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Nutrient Pollution

The Effects: Dead Zones and Harmful Algal Blooms

Aerial view of residential docks on a lake polluted from algal blooms
Harmful algal blooms cause thick, green muck that impacts clear water, recreation, businesses and property values.

Dead zones are areas of water bodies where aquatic life cannot survive because of low oxygen levels. Dead zones are generally caused by significant nutrient pollution, and are primarily a problem for bays, lakes and coastal waters since they receive excess nutrients from upstream sources.

Excess nitrogen and phosphorus cause an overgrowth of algae in a short period of time, also called algae blooms. The overgrowth of algae consumes oxygen and blocks sunlight from underwater plants. When the algae eventually dies, the oxygen in the water is consumed. The lack of oxygen makes it impossible for aquatic life to survive. The largest dead zone in the United States – about 6,500 square miles – is in the Gulf of Mexico and occurs every summer as a result of nutrient pollution from the Mississippi River Basin.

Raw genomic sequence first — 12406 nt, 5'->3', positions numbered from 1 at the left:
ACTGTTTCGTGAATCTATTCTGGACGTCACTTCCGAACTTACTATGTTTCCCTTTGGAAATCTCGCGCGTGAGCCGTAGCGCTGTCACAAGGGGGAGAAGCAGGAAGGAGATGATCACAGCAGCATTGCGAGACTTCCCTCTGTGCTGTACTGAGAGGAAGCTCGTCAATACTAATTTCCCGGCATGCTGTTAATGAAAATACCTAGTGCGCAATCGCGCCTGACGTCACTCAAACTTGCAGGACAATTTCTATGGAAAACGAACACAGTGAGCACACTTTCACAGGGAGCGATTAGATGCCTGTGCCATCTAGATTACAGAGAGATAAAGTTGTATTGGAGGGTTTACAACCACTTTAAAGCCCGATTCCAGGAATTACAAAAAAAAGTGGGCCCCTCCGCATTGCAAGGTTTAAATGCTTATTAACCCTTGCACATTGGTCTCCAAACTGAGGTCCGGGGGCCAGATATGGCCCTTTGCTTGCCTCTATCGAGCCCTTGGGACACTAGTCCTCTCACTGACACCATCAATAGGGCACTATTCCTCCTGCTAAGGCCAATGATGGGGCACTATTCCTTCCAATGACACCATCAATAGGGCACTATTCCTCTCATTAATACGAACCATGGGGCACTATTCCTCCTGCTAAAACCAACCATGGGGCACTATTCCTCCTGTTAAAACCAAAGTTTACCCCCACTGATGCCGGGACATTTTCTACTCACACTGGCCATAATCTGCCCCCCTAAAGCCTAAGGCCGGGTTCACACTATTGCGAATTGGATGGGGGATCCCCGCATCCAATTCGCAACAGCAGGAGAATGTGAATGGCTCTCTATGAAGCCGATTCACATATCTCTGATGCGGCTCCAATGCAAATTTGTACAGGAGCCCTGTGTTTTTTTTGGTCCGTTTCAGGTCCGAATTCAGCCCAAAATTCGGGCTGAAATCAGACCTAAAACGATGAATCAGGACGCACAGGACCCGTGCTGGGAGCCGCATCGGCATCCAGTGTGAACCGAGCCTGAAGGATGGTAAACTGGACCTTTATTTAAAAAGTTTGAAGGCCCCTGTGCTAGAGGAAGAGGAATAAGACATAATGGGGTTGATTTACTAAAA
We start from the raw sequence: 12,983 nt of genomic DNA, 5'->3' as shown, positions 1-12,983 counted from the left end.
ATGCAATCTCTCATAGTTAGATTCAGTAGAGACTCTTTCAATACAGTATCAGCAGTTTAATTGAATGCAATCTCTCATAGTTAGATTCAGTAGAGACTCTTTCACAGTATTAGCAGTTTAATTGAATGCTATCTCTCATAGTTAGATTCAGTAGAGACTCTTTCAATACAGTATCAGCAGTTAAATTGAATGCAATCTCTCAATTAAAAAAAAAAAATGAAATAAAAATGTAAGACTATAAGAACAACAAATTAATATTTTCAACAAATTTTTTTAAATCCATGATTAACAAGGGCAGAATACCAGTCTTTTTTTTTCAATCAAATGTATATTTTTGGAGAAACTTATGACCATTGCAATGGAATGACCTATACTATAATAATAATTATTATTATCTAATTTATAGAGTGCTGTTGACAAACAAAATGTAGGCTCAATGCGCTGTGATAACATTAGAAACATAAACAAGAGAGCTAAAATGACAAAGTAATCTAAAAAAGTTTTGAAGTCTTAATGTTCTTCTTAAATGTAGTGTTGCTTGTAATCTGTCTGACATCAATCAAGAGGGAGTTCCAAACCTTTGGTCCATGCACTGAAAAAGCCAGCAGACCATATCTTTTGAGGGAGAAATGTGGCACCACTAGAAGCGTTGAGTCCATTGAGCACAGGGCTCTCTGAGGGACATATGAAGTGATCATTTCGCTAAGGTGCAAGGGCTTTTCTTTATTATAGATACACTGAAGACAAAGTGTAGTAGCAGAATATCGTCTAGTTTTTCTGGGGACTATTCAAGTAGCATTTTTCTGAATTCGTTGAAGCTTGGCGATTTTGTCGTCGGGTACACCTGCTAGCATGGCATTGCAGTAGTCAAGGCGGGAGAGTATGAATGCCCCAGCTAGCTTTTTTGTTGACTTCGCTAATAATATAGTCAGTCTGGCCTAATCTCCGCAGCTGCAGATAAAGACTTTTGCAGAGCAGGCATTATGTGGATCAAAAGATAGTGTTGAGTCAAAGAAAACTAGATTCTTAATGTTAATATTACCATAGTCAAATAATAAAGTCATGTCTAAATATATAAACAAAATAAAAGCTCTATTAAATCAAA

When some types of algae blooms are large and produce chemicals, or toxins, the event is called a harmful algal bloom. Harmful algal blooms can occur in lakes, reservoirs, rivers, ponds, bays and coastal waters, and the toxins they produce can be harmful to human health and aquatic life. Harmful algal blooms are mainly the result of a type of algae called cyanobacteria, also known as blue-green algae.

Elevated nutrient levels and algal blooms can also cause problems in drinking water in communities nearby and upstream from dead zones. Harmful algal blooms release toxins that contaminate drinking water, causing illnesses for animals and humans.